A Move to the Internet

With the explosion of the Internet in the 1990s, the face of hate activity changed.

Brian Levin, Associate Professor of Criminal Justice and the director of the Center on Hate & Extremism of the Richard Stockton College of New Jersey, testified in congressional hearings on the Hate Crimes Prevention Act that today’s “hatemongers follow a different script than their civil rights era predecessors. They use computers and bombs.”

While the use of bombs leaves little question as to criminal culpability, what constitutes a criminal use of computers in spreading hatred has been anything but clear. Debates persist over whether “hate speech” on the Internet is an unlawful act or a matter of free speech.

image An increased number of websites are devoted to monitoring and exposing hate groups, leaders and activities to help curb violence.

However, one black and white area of criminal activity that emerged in recent years is violation of copyright law – accomplished by illegally copying and distributing religious scriptures on the Internet as a sort of “virtual invasion” of religious territory, and which courts have repeatedly determined falls outside the boundaries of free speech.

California resident Keith Henson, one of a loosely organized anti-religious hate faction that congregates in Internet chat rooms and bulletin boards, was assessed $75,000 in damages in 1998 by a federal court for willful copyright infringement – perhaps the highest individual damage award ever handed down for a single copyright infringement in history. Henson, who is linked to the anti-religious Skeptics Society like some who were involved in the former CAN, had already gained some notoriety for his passion for detonating bombs before he took up copyright terrorism of religion on the Internet. His violent behavior led to a “stay away” order from a Los Angeles court to protect a religious worker. In September 2000 he was charged with violation of an anti-terrorism statute for threats to use weapons of mass destruction on a religious facility.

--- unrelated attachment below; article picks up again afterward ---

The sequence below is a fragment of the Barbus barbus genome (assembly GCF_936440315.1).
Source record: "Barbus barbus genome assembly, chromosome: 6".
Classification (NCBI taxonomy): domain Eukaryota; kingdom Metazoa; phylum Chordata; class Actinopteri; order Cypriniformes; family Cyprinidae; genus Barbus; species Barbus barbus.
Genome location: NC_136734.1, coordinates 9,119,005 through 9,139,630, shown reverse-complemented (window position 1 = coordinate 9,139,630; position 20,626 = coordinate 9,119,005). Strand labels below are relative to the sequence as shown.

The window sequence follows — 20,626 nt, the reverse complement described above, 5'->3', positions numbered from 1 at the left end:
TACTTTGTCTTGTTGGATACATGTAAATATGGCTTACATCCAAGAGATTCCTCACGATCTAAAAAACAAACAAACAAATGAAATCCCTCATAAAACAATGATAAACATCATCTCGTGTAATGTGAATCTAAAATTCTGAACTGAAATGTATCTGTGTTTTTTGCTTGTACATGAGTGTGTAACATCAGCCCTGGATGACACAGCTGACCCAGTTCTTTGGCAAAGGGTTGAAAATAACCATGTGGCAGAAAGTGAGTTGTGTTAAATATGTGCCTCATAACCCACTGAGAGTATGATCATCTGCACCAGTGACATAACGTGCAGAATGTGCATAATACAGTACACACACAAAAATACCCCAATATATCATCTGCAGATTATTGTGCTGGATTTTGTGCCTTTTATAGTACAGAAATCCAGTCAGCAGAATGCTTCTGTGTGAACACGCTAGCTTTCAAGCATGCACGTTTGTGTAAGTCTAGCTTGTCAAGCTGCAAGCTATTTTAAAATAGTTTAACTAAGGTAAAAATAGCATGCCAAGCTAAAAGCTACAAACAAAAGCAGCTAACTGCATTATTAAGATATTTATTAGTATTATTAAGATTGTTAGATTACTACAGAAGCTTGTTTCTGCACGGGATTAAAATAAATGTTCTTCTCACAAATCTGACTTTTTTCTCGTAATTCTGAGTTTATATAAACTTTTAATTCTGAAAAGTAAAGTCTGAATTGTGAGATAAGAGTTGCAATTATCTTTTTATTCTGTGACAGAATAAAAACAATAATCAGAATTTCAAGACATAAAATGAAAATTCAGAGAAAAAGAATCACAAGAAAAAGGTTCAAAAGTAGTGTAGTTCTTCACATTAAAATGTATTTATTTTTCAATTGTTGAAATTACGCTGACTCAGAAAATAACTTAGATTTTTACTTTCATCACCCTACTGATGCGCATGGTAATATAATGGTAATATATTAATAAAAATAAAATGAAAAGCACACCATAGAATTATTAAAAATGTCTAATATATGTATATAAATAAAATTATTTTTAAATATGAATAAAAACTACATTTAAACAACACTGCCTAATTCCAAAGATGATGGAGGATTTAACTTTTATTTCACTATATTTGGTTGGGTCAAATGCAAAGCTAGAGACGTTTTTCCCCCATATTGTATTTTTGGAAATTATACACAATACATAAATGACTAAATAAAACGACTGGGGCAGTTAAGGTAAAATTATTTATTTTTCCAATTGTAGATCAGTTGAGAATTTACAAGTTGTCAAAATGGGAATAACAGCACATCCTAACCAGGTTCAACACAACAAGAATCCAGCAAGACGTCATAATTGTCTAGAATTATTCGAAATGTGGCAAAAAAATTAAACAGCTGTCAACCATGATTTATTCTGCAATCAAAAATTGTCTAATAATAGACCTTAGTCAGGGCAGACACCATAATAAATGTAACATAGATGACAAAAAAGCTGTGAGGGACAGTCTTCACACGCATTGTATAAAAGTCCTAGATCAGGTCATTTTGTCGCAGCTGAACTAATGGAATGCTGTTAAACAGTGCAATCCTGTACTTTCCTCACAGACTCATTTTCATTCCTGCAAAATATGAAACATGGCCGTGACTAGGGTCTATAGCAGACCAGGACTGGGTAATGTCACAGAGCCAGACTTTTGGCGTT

Another copyright case of the 1990s which resulted in a federal ruling protecting religion involved Arnaldo P. Lerma, who has been linked to the Utopian Anarchist Party (UAP) – a group which praised the two young gunmen who left 15 dead at Columbine High School in Colorado as “young revolutionaires” and published a “salute” to the two killers, positively recognizing them for their act of violence and murder. Lerma has also served on the Board of Policy of Liberty Lobby, founded and controlled by Willis Carto – a man described by Yaron Svoray of the Simon Weisenthal Center as “the most notorious Nazi in the world.”